Now, MacRae is embroiled in another sacred fire mishap in a tiny park at the Occupy Toronto camp. Since Toronto sits within Haudenosaunee territory, which spans from southern Ontario to upstate New York, most of Pennsylvania, part of the Ohio Valley, and reaching as far south as Mingo County, West Virginia, there are protocols that must be followed regarding sacred fires that are lit by someone claiming to speak for the Iroquois peoples. Some people apparently think that the rules don’t apply to them.
Jayson Fleury comes from a long proud lineage of Saulteaux-Cree medicine people. His mother, Linda Bigjohn, was very well-respected among the Cree, Saulteaux, and Blackfoot as a medicine woman. Jayson inherited strong medicine from her. His Cree medicine was apparently strong enough to charm the pants off the Toronto cops: He convinced them into letting him have a “sacred fire” as a “Mohawk warrior” at the Occupy encampment without a permit — even though there are bales of straw all around and huddles of tents and blankets in close proximity to one another, which makes St. James Park a big tinderbox that could easily ignite, resulting in utter catastrophe. If such a disaster happens, it will probably be unjustly blamed on the real Mohawks because Jayson Fleury told news reporters that he was a “Mohawk from Alberta” and a “Mohawk warrior” even though he is neither. He’s a Saulteaux-Cree storyteller. And this time, he told one hell of a whopper.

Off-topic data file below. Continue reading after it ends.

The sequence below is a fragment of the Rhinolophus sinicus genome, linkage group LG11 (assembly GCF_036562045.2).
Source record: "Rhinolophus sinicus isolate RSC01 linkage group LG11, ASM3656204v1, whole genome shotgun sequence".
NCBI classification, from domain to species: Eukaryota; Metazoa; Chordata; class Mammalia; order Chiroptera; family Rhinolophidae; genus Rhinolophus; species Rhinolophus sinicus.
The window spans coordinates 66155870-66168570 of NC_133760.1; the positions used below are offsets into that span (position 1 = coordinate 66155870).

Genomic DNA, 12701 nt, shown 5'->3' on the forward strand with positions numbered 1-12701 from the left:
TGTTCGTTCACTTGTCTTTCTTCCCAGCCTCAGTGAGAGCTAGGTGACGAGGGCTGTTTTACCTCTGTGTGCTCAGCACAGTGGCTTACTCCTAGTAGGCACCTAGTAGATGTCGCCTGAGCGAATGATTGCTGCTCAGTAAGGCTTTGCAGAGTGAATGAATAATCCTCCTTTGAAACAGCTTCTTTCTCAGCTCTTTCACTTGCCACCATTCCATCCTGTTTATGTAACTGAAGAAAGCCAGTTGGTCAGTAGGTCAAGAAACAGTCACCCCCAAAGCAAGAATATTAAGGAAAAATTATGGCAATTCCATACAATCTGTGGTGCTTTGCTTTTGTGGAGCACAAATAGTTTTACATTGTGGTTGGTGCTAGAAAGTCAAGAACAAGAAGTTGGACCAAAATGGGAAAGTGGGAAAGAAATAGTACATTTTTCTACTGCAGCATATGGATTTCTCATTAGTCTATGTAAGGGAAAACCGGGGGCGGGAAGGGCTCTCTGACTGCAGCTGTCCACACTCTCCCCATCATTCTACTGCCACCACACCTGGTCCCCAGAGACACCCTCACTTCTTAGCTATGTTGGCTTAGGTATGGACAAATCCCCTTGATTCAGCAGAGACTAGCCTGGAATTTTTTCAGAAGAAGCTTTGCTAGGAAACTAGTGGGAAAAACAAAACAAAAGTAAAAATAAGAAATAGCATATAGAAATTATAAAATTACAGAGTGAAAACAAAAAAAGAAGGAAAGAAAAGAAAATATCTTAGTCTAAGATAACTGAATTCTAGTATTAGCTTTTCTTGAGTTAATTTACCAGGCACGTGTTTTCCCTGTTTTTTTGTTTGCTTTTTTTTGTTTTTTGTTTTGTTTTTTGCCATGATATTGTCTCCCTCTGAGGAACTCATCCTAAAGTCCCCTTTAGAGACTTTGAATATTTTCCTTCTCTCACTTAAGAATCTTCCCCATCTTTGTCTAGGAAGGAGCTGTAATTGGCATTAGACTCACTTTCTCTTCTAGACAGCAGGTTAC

But Jayson Fleury has a history of telling whoppers. After his younger sister, Mona Wilson, was found in pieces at serial killer Robert “Willie” Pickton’s pig farm, many said he used the tragedy as a platform to get money and sympathy and sucker many unsuspecting women into financing his cross-continent partying lifestyle. It was through his prominence in the Missing and Murdered Aboriginal Women campaign that he reportedly conned women into driving him across North America, only to leave them high and dry after bleeding them for their last nickel.
One woman whom he conned into opening her home to him was Jennifer Tourand, a Red River Valley Métis living in London, Ontario who had just completed a grueling bout of chemo treatment for ovarian cancer. He not only took over her house while he was there, he even forced the dying woman to give him her bed while she was made to sleep on an uncomfortable couch. When he had long over-stayed his welcome, the only way she was able to finally get rid of him was to pay for a first class Amtrak ticket for him to get back to Vancouver. Jennifer Tourand is now at death’s door. She says could desperately use the $2,000 that Jayson mooched off of her in food and party money, and the first class train ticket. Tourand now struggles to afford transportation from London to Toronto for the last cancer treatment option available to her since the cancer has returned. It is doubtful that Jayson Fleury will repay her for everything she’s out, now that she really needs it. It’s doubtful that he even cares.